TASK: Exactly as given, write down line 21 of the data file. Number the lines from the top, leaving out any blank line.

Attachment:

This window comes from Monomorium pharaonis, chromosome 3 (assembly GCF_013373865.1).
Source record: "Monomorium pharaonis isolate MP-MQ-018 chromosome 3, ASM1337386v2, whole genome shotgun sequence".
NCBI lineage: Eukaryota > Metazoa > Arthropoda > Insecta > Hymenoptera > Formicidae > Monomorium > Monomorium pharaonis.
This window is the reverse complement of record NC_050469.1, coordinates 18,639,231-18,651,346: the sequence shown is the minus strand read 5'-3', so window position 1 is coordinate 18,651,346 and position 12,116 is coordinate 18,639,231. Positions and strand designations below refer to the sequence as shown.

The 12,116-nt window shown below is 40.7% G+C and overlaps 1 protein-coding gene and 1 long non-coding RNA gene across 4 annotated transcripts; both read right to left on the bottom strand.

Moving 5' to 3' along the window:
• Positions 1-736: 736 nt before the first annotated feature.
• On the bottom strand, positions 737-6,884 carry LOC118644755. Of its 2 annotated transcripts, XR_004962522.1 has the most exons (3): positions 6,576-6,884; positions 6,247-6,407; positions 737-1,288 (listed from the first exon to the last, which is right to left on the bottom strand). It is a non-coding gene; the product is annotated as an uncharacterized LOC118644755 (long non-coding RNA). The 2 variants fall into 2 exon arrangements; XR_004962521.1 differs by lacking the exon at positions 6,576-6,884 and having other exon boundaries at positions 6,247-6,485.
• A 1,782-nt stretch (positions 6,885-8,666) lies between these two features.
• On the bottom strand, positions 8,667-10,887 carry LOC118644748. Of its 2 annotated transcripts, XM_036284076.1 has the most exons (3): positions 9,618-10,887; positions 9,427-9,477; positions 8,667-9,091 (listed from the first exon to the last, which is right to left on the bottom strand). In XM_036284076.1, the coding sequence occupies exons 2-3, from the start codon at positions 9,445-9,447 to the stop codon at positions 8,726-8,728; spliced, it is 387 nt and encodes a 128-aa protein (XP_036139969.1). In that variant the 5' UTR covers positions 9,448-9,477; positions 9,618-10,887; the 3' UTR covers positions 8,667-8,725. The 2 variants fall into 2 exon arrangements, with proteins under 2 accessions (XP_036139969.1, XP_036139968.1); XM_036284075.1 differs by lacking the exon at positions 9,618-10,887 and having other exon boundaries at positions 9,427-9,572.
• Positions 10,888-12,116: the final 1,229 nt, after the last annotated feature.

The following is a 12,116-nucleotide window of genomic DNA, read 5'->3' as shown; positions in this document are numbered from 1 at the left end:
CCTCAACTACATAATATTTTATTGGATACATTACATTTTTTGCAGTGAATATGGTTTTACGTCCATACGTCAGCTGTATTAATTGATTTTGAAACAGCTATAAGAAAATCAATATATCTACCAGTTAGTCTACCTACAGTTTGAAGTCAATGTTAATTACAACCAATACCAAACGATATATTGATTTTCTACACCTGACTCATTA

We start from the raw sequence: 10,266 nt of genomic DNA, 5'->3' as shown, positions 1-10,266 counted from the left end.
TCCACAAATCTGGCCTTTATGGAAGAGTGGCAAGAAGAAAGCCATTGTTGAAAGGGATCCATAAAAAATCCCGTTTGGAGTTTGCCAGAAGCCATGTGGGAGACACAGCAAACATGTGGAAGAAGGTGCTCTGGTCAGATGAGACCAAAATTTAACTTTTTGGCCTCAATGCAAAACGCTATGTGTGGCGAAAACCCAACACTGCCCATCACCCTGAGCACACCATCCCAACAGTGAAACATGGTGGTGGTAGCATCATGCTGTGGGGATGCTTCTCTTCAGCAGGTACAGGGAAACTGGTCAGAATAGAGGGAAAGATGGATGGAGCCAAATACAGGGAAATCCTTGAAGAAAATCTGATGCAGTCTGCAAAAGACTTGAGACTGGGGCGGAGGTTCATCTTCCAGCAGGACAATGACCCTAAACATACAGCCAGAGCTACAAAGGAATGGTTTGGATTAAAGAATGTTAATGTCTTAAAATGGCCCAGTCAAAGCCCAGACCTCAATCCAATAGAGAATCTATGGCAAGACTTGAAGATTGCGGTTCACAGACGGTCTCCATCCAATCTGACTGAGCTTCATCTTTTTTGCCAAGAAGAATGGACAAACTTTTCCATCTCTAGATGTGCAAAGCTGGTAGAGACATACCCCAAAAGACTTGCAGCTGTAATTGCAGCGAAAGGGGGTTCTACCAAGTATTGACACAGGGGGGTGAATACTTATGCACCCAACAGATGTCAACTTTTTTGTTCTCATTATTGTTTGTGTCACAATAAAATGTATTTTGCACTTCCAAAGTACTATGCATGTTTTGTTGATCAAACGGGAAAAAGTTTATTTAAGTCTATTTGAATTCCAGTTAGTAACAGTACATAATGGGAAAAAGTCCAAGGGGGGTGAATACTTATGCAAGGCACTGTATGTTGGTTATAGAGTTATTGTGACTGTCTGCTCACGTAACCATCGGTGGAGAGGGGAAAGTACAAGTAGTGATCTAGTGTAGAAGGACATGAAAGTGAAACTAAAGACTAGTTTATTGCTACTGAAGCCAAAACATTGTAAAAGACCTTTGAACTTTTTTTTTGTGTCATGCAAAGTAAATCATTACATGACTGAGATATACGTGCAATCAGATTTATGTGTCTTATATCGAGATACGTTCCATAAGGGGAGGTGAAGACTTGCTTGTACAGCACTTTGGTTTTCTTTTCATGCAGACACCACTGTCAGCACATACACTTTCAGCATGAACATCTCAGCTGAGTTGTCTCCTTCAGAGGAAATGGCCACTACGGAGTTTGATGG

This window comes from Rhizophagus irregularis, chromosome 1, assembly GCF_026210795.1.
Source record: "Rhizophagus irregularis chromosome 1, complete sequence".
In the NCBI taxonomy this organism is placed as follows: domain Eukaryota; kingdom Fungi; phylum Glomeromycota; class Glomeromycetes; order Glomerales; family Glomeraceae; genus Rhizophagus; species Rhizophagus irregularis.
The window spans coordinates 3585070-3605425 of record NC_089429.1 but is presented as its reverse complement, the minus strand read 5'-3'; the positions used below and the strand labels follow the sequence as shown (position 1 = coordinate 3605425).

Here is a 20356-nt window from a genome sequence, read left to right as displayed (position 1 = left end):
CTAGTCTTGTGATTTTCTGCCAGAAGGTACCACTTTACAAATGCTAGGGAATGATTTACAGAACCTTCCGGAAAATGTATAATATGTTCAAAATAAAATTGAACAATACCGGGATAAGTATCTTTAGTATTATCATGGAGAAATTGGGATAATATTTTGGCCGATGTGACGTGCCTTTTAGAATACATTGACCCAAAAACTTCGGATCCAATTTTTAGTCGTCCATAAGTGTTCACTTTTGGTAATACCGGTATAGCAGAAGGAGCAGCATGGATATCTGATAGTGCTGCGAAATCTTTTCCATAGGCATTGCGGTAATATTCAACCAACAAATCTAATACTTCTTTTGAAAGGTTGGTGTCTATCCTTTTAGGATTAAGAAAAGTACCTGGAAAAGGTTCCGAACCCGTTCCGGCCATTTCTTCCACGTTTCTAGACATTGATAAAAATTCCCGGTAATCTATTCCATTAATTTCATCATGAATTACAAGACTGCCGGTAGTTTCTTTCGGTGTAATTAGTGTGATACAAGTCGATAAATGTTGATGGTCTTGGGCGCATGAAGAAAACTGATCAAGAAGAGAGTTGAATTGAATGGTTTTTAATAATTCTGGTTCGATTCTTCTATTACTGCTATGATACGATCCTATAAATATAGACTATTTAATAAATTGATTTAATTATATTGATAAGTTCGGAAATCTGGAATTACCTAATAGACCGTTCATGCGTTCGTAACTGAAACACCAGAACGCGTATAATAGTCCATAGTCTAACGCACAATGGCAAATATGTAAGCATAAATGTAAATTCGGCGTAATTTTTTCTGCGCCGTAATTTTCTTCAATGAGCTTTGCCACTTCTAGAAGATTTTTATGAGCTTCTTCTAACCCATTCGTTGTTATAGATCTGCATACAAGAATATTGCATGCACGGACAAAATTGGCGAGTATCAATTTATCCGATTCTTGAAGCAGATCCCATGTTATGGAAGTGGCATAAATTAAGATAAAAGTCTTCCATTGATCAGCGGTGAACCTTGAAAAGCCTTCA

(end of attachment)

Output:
CTAGTCTTGTGATTTTCTGCCAGAAGGTACCACTTTACAAATGCTAGGGAATGATTTACAGAACCTTCCGGAAAATGTATAATATGTTCAAAATAAAATTGAACAATACCGGGATAAGTATCTTTAGTATTATCATGGAGAAATTGGGATAATATTTTGGCCGATGTGACGTGCCTTTTAGAATACATTGACCCAAAAACTTCGGATCCAATTTTTAGTCGTCCATAAGTGTTCACTTTTGGTAATACCGGTATAGCAGAAGGAGCAGCATGGATATCTGATAGTGCTGCGAAATCTTTTCCATAGGCATTGCGGTAATATTCAACCAACAAATCTAATACTTCTTTTGAAAGGTTGGTGTCTATCCTTTTAGGATTAAGAAAAGTACCTGGAAAAGGTTCCGAACCCGTTCCGGCCATTTCTTCCACGTTTCTAGACATTGATAAAAATTCCCGGTAATCTATTCCATTAATTTCATCATGAATTACAAGACTGCCGGTAGTTTCTTTCGGTGTAATTAGTGTGATACAAGTCGATAAATGTTGATGGTCTTGGGCGCATGAAGAAAACTGATCAAGAAGAGAGTTGAATTGAATGGTTTTTAATAATTCTGGTTCGATTCTTCTATTACTGCTATGATACGATCCTATAAATATAGACTATTTAATAAATTGATTTAATTATATTGATAAGTTCGGAAATCTGGAATTACCTAATAGACCGTTCATGCGTTCGTAACTGAAACACCAGAACGCGTATAATAGTCCATAGTCTAACGCACAATGGCAAATATGTAAGCATAAATGTAAATTCGGCGTAATTTTTTCTGCGCCGTAATTTTCTTCAATGAGCTTTGCCACTTCTAGAAGATTTTTATGAGCTTCTTCTAACCCATTCGTTGTTATAGATCTGCATACAAGAATATTGCATGCACGGACAAAATTGGCGAGTATCAATTTATCCGATTCTTGAAGCAGATCCCATGTTATGGAAGTGGCATAAATTAAGATAAAAGTCTTCCATTGATCAGCGGTGAACCTTGAAAAGCCTTCA